The domain name system (DNS) serves the central function of facilitating users?ability to navigate the Internet. It does so with the aid of two components: the domain name and its corresponding Internet Protocol (IP) number. A domain name is the human-friendly address of a computer that is usually in a form that is easy to remember or to identify, such as www.wipo.int. An IP number is the unique underlying numeric address, such as 220.127.116.11. The DNS operates on the basis of a hierarchy of names. At the top are the top-level domains (TLDs), which are generally divided into two categories: the generic top-level domains (gTLDs) and the country code top-level domains (ccTLDs). There are seven gTLDs at present.78 Three of these (.com, .net and .org) are open to all persons or entities. The other four gTLDs (.int, .edu, .gov and .mil) are restricted, only certain entities meeting certain criteria may register names in them. There are at present 243 ccTLDs. Each of these domains bears a two-letter country code, for example .au (Australia), .cn(China) and .fr (France). Some of these domains are open, others are restricted, only persons or entities satisfying certain criteria (for example, domicile within the territory) may register names in them. Functionally, there is no distinction between the gTLDs and the ccTLDs.
The Internet technical development has been guided by protocols established through participatory decision-making processes by bodies such as the Internet Engineering Task Force (IETF) and its subcommittees, and the Internet Assigned Numbers Authority (IANA). However, there has not been a central rule-making entity that has exercised comprehensive legislative authority over the Internet. And the DNS was used for about 12 years (1982-94) without creating any significant public policy issues. The year 1995 can be used as the date when the Internet became a truly commercial, public medium. In 1995, the USA government allowed Network Solutions, Inc. (NSI) to be responsible for registering domain name in the gTLDs .com, .net and .org. NSI adopted the ’first come, first sreved?policy for registration of domain name and a Dispute Resolution Procedure to deal with the conflict between trademarks and domain names. NSI policy was criticized for it strongly favoring the owner of a trademark registration and it was also criticized as operating a monopoly in the reserving of the .com, .net and .org TLDs.
The USA Department of Commerce (DOC) issued for comment A Proposal to Improve the Technical Management of Internet Names and Addresses (the "Green Paper") on January 30, 1998.79 It proposed for discussion a number of measures relating to the administration of the DNS, including the creation by the private sector of a new corporation located in the USA and managed by a globally and functionally representative Board of Directors. Following the closure of the comment period, DOC issued its Statement of Policy on the Management of Internet Names and Addresses (the "White Paper") on June 5, 1998.80 It confirmed the call contained in the Green Paper for the creation of a new, private, not-for-profit corporation responsible for coordinating specific DNS functions for the benefit of the Internet as a whole. Following the publication of the White Paper, the Internet Corporation for Assigned Names and Numbers (ICANN) was established, then DOC and ICANN entered into a Memorandum of Understanding in November 1998, with the intention of coordinating the on-going transition of the management of the DNS.81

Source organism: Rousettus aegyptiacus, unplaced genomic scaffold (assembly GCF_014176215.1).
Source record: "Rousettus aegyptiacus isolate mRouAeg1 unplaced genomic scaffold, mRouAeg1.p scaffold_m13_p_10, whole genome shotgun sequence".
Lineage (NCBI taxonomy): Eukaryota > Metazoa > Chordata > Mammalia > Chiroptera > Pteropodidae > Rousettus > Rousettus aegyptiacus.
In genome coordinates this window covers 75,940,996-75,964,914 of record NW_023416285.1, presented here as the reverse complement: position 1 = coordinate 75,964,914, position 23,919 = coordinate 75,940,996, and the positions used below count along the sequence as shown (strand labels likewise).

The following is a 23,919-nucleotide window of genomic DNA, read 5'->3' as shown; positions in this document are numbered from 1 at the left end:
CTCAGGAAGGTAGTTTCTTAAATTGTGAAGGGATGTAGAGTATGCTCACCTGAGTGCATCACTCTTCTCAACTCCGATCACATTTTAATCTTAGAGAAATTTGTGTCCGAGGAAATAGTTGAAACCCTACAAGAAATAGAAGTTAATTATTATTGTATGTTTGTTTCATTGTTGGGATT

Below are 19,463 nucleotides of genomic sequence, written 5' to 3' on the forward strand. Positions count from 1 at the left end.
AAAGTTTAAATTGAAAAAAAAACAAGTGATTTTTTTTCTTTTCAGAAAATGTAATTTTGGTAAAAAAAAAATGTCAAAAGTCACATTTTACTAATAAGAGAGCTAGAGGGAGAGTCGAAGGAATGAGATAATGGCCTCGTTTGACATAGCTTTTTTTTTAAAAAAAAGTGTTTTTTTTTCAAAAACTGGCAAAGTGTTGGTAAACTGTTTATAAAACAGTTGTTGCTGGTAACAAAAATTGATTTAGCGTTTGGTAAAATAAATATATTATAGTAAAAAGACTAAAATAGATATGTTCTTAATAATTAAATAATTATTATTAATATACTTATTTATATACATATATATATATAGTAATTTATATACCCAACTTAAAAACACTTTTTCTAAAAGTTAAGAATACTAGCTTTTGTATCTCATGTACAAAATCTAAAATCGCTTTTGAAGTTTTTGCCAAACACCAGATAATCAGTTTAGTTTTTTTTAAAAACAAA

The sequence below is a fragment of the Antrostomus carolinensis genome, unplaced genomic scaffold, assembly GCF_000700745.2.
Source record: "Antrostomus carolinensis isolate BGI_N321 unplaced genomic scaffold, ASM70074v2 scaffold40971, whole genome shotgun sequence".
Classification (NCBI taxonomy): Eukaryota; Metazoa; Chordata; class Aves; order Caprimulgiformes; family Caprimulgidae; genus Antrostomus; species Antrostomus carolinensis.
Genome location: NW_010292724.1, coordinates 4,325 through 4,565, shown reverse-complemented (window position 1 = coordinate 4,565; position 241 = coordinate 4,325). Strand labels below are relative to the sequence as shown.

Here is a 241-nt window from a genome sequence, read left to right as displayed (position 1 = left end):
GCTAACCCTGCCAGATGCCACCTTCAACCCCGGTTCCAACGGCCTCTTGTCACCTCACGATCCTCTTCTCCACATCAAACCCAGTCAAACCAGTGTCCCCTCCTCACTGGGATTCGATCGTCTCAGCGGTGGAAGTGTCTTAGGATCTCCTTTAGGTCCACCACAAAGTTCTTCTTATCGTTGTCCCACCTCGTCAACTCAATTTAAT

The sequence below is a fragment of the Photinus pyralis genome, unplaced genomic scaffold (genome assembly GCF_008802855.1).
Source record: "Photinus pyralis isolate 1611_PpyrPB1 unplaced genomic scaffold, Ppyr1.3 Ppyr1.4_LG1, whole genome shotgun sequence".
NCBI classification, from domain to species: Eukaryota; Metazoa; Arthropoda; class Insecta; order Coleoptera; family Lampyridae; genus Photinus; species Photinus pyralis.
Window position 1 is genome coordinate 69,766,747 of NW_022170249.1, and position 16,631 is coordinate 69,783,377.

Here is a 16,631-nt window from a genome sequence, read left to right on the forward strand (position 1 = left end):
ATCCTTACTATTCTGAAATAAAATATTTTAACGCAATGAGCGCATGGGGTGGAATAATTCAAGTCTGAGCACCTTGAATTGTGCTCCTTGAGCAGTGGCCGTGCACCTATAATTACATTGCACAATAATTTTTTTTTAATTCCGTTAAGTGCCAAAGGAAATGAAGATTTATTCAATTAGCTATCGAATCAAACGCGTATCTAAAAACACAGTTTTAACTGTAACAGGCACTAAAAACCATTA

In the "White Paper", DOC alleged that the USA Government ”is committed to a transition that will allow the private sector to take leadership for DNS management?and international organizations may provide specific expertise or act as advisors to ICANN. While it granted authority to ICANN, it alleged that it still believed that neither national governments acting as sovereigns nor intergovernmental organizations acting as representatives of governments should participate in management of Internet names and addresses. It called on WIPO to ”initiate a balanced and transparent process?to develop recommendations for a uniform approach to resolving trademark/domain name disputes involving cyberpiracy, recommend a process for protecting famous trademarks in the gTLDs, and evaluate the effects of adding new gTLDs and related dispute resolution procedures on trademark and intellectual property holders. ?U>These findings and recommendations could be submitted to the board of the new corporation for its consideration in conjunction with its development of registry and registrar policy and the creation and introduction of new gTLDs.? (emphasis added)
As an organ of the United Nations, responsible to all its member states rather than just the USA, WIPO felt empowered to define its own terms of reference. WIPO stated that it intended to make recommendations concerning dispute prevention, dispute resolution, process for the protection of famous and well-known marks in the gTLDs and effects on intellectual property rights of new gTLDs.82 WIPO thus gave itself a considerably broader and more ambitious charge than the fairly narrow one proposed by the USA. Unfortunately, the Final Report83 largely returns to the original mandate suggested by the USA Government. WIPO's recommendations in the Final Report has been submitted to ICANN, which can adopt them, modify them, or ignore them as it will. However, WIPO's report is likely to be influential. ICANN's registrar accreditation guidelines adopted some of the features of the WIPO interim report. On 24 October 1999, ICANN approved the Uniform Domain Name Dispute Resolution Policy which has been adopted by all domain name registrars,84 and four dispute-resolution service provider were approved so far.85 Thus, ICANN, a so-called ”private?USA corporation became the administrative authority of the DNS and a USA-centric management of DNS thus was established.